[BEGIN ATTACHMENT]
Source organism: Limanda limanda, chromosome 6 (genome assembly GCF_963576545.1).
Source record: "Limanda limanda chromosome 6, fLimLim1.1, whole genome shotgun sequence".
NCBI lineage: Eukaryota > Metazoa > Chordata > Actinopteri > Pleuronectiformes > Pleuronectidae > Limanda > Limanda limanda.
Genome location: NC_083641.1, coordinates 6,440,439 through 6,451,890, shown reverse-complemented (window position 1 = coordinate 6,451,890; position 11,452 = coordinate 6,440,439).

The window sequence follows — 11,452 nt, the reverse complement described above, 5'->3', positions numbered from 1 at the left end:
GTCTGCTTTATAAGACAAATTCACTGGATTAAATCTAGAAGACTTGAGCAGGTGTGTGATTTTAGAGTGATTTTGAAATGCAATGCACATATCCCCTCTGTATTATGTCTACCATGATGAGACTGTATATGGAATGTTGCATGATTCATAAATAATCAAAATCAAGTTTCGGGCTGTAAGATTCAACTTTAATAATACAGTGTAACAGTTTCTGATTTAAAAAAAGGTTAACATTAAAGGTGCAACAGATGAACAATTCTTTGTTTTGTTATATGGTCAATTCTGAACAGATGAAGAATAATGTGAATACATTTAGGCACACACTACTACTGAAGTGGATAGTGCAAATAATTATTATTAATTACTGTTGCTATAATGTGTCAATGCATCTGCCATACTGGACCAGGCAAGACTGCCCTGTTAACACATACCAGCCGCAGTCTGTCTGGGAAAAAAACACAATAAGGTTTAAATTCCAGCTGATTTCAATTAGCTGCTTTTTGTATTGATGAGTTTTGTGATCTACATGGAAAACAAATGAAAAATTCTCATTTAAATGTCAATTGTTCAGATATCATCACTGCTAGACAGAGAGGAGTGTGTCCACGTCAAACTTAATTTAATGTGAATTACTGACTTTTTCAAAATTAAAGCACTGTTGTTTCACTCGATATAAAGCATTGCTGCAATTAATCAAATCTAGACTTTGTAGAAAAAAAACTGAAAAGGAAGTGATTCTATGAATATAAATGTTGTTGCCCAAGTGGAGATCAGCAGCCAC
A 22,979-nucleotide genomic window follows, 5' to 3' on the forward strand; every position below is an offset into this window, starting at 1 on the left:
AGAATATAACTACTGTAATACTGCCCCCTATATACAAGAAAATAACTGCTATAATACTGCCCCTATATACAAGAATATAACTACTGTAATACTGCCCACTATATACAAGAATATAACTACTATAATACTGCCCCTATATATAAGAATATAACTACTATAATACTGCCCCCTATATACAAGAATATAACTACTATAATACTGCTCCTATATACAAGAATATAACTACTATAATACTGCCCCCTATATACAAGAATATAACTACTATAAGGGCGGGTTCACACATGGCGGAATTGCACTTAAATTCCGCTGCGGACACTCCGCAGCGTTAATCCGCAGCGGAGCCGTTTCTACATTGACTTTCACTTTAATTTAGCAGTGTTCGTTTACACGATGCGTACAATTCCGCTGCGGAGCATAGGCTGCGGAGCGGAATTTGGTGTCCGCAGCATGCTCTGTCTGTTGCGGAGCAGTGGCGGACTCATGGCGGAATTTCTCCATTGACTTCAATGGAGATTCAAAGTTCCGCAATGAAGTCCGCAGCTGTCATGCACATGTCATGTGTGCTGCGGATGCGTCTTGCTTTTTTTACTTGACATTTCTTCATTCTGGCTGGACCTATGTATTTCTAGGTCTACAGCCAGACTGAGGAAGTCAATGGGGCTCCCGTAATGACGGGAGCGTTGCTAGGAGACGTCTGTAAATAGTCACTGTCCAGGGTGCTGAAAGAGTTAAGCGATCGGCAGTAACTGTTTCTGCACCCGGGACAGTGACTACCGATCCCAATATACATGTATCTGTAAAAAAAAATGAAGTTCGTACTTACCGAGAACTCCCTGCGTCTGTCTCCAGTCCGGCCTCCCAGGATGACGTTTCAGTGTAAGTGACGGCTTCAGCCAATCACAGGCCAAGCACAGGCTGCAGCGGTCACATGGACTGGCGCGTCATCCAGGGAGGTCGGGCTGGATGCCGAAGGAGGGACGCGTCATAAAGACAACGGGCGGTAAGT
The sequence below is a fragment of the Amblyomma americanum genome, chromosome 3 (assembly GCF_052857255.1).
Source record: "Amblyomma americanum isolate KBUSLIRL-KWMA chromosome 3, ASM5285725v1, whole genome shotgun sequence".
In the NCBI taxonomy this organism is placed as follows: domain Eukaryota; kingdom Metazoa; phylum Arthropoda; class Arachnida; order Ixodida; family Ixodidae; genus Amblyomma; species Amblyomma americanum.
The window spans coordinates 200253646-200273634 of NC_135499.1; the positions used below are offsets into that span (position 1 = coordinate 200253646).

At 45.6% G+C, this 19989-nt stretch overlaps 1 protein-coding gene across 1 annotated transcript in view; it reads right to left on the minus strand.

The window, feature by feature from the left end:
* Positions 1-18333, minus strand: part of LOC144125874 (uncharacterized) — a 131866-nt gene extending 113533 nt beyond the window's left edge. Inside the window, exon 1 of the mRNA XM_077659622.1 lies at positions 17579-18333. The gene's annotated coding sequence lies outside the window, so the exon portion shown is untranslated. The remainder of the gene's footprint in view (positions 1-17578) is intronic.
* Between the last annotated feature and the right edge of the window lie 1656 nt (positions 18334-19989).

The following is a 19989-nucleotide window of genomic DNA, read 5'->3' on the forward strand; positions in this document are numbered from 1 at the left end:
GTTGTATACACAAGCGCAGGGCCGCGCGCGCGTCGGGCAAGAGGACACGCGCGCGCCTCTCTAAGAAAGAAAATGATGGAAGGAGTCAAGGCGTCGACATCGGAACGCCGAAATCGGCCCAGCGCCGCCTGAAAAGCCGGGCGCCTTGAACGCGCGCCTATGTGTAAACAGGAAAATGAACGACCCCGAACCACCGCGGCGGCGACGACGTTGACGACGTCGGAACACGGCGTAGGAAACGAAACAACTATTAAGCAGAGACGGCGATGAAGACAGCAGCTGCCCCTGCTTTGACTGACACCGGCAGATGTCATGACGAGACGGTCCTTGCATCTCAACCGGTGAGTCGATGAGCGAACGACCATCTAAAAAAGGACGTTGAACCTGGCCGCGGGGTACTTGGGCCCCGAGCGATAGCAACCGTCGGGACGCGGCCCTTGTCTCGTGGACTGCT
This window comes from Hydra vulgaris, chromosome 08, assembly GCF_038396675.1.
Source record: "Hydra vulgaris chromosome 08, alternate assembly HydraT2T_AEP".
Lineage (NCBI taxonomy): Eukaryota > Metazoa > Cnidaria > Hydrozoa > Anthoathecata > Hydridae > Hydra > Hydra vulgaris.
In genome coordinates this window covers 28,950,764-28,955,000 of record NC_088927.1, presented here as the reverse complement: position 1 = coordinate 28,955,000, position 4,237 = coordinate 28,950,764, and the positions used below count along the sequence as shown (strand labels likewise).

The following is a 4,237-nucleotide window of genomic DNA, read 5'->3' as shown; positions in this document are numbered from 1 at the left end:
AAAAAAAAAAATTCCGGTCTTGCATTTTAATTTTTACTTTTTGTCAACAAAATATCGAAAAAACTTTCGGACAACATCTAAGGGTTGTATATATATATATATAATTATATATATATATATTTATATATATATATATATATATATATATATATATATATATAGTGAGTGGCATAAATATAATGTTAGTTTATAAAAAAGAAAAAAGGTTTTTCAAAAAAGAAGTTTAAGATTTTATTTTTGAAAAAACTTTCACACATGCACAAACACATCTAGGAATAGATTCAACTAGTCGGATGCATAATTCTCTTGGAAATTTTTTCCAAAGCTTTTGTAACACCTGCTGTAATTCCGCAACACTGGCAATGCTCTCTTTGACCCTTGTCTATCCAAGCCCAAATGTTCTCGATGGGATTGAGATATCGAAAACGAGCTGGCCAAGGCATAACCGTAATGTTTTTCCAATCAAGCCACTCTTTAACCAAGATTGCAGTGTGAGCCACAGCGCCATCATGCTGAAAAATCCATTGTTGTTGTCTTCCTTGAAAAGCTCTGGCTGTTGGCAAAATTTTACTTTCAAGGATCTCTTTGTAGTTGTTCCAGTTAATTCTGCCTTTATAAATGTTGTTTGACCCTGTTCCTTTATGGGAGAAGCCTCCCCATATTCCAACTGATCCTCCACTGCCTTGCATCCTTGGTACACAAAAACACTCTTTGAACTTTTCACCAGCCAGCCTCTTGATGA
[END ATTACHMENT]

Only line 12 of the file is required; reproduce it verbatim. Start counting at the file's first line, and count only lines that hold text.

The window spans coordinates 200253646-200273634 of NC_135499.1; the positions used below are offsets into that span (position 1 = coordinate 200253646).